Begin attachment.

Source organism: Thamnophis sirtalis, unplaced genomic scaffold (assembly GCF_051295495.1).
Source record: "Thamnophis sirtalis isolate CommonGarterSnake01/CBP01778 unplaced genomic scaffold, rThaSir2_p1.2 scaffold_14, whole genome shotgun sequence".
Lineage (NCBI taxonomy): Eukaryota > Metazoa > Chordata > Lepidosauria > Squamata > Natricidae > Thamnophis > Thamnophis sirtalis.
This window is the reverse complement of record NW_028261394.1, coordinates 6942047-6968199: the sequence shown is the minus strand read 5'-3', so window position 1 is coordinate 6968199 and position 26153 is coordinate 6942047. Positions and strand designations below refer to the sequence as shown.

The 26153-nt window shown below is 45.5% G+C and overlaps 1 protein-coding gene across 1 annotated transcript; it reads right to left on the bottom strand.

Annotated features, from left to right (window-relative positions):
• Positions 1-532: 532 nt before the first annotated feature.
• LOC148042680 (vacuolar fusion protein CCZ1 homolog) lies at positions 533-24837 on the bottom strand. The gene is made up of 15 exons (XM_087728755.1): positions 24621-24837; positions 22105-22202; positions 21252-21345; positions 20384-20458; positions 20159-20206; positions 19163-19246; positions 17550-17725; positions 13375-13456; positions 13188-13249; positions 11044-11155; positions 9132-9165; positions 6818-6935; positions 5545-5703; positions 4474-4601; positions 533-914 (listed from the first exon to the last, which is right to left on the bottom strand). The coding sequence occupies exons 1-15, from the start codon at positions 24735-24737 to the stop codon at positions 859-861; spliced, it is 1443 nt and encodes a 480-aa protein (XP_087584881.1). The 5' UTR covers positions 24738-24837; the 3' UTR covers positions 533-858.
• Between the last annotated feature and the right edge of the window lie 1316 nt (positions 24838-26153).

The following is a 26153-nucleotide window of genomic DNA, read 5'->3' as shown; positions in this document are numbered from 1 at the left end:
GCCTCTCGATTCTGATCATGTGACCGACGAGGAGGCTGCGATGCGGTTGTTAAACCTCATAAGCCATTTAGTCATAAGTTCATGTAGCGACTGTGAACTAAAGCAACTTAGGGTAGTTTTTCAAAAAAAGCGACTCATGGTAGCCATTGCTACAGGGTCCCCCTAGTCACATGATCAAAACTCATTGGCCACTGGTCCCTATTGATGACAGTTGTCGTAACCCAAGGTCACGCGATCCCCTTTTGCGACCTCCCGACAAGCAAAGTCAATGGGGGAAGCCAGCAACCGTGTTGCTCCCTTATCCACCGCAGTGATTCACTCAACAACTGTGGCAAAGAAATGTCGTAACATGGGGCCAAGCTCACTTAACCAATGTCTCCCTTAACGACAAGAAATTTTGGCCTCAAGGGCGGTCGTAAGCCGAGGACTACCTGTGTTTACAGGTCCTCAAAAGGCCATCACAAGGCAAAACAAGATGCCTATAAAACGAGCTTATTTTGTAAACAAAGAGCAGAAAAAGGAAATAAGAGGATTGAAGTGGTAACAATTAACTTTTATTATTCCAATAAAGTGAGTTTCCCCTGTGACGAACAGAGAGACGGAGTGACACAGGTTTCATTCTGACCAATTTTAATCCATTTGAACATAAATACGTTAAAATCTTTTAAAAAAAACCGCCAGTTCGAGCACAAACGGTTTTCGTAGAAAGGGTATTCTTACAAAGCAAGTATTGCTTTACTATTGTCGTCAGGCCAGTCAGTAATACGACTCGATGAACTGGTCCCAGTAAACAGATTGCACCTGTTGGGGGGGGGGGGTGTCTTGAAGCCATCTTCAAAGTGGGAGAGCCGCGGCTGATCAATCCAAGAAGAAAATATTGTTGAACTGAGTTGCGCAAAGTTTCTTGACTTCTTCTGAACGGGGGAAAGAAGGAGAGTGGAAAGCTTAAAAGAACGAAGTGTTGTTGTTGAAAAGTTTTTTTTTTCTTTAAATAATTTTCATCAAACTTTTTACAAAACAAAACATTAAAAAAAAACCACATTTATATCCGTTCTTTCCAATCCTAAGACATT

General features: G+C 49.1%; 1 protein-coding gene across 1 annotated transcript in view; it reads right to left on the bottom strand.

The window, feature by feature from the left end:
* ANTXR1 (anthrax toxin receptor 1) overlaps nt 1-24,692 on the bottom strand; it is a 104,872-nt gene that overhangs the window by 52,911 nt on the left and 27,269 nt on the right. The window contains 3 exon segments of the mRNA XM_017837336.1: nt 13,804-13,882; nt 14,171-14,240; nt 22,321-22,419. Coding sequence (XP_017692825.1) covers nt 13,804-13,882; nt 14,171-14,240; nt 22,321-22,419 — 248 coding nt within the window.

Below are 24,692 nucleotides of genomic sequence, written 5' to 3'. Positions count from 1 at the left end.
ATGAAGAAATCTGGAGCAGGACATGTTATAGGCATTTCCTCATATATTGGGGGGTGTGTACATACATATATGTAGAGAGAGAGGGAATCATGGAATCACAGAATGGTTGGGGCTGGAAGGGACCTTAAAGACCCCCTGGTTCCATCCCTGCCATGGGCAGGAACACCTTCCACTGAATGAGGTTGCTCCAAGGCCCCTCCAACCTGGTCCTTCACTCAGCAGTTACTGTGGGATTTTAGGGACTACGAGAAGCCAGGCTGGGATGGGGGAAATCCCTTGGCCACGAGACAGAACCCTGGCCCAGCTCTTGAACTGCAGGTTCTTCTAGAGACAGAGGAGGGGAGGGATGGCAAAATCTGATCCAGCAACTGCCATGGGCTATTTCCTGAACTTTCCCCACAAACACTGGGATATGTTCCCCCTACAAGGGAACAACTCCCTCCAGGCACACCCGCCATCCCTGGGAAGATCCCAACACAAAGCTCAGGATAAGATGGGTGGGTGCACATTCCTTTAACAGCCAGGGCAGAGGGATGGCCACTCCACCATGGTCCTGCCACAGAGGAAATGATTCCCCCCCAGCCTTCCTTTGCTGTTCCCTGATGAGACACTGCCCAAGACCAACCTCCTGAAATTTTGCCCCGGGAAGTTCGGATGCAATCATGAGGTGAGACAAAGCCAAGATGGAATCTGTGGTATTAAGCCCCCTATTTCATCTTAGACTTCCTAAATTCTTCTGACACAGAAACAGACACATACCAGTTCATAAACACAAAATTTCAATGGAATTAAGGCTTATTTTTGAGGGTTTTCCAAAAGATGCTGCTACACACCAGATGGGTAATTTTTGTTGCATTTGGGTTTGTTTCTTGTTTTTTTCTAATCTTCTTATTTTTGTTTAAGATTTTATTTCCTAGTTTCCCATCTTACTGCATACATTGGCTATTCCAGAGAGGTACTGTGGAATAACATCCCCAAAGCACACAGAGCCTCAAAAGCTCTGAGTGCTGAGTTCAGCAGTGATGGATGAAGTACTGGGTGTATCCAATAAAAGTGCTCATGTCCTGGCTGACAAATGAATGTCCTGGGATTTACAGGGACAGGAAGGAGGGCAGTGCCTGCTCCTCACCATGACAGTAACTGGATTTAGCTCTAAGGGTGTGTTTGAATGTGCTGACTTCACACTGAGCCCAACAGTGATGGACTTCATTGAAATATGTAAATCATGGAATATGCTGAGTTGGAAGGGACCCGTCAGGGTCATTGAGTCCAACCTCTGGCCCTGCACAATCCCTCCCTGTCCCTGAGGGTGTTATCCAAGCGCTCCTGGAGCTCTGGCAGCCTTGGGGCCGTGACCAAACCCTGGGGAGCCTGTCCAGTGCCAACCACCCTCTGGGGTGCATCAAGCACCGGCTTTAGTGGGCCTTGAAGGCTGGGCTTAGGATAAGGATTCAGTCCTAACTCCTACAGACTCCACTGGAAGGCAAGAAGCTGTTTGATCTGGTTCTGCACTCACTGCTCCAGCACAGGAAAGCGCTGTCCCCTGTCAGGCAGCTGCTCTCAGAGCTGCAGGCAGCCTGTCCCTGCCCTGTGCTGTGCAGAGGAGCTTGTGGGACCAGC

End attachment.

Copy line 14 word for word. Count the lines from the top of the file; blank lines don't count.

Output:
* ANTXR1 (anthrax toxin receptor 1) overlaps nt 1-24,692 on the bottom strand; it is a 104,872-nt gene that overhangs the window by 52,911 nt on the left and 27,269 nt on the right. The window contains 3 exon segments of the mRNA XM_017837336.1: nt 13,804-13,882; nt 14,171-14,240; nt 22,321-22,419. Coding sequence (XP_017692825.1) covers nt 13,804-13,882; nt 14,171-14,240; nt 22,321-22,419 — 248 coding nt within the window.